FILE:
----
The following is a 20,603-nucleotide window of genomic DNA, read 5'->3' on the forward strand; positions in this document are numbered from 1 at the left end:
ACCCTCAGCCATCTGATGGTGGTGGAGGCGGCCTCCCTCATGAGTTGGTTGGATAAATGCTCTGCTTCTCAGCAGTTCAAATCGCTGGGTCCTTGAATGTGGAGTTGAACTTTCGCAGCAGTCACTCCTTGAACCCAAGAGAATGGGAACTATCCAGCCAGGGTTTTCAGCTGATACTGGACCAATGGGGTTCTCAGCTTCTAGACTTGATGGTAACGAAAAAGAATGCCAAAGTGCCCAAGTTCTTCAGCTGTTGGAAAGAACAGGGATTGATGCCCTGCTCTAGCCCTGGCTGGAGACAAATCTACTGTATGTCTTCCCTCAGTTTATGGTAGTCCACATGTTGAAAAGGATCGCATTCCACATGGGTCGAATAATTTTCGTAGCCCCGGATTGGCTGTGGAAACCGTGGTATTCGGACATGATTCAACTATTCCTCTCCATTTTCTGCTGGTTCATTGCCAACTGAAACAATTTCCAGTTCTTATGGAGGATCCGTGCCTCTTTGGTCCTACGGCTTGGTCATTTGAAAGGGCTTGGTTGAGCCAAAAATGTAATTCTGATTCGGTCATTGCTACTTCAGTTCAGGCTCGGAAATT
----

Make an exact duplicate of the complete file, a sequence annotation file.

The following is a 20,603-nucleotide window of genomic DNA, read 5'->3' on the forward strand; positions in this document are numbered from 1 at the left end:
ACCCTCAGCCATCTGATGGTGGTGGAGGCGGCCTCCCTCATGAGTTGGTTGGATAAATGCTCTGCTTCTCAGCAGTTCAAATCGCTGGGTCCTTGAATGTGGAGTTGAACTTTCGCAGCAGTCACTCCTTGAACCCAAGAGAATGGGAACTATCCAGCCAGGGTTTTCAGCTGATACTGGACCAATGGGGTTCTCAGCTTCTAGACTTGATGGTAACGAAAAAGAATGCCAAAGTGCCCAAGTTCTTCAGCTGTTGGAAAGAACAGGGATTGATGCCCTGCTCTAGCCCTGGCTGGAGACAAATCTACTGTATGTCTTCCCTCAGTTTATGGTAGTCCACATGTTGAAAAGGATCGCATTCCACATGGGTCGAATAATTTTCGTAGCCCCGGATTGGCTGTGGAAACCGTGGTATTCGGACATGATTCAACTATTCCTCTCCATTTTCTGCTGGTTCATTGCCAACTGAAACAATTTCCAGTTCTTATGGAGGATCCGTGCCTCTTTGGTCCTACGGCTTGGTCATTTGAAAGGGCTTGGTTGAGCCAAAAATGTAATTCTGATTCGGTCATTGCTACTTCAGTTCAGGCTCGGAAATT